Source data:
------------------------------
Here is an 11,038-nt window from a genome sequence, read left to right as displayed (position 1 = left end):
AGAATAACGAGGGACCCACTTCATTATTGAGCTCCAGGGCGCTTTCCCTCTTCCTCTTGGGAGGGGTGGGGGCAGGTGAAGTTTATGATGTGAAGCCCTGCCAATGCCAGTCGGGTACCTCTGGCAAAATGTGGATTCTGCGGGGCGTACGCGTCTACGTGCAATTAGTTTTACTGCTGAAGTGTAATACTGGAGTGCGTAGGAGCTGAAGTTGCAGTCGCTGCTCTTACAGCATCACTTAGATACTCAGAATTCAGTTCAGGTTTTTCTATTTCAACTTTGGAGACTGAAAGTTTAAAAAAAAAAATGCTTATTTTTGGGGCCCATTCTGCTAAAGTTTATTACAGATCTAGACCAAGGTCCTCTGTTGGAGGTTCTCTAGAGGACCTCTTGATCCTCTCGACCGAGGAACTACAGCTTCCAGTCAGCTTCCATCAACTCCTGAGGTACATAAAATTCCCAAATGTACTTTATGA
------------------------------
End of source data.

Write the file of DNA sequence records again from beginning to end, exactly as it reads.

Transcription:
Here is an 11,038-nt window from a genome sequence, read left to right as displayed (position 1 = left end):
AGAATAACGAGGGACCCACTTCATTATTGAGCTCCAGGGCGCTTTCCCTCTTCCTCTTGGGAGGGGTGGGGGCAGGTGAAGTTTATGATGTGAAGCCCTGCCAATGCCAGTCGGGTACCTCTGGCAAAATGTGGATTCTGCGGGGCGTACGCGTCTACGTGCAATTAGTTTTACTGCTGAAGTGTAATACTGGAGTGCGTAGGAGCTGAAGTTGCAGTCGCTGCTCTTACAGCATCACTTAGATACTCAGAATTCAGTTCAGGTTTTTCTATTTCAACTTTGGAGACTGAAAGTTTAAAAAAAAAAATGCTTATTTTTGGGGCCCATTCTGCTAAAGTTTATTACAGATCTAGACCAAGGTCCTCTGTTGGAGGTTCTCTAGAGGACCTCTTGATCCTCTCGACCGAGGAACTACAGCTTCCAGTCAGCTTCCATCAACTCCTGAGGTACATAAAATTCCCAAATGTACTTTATGA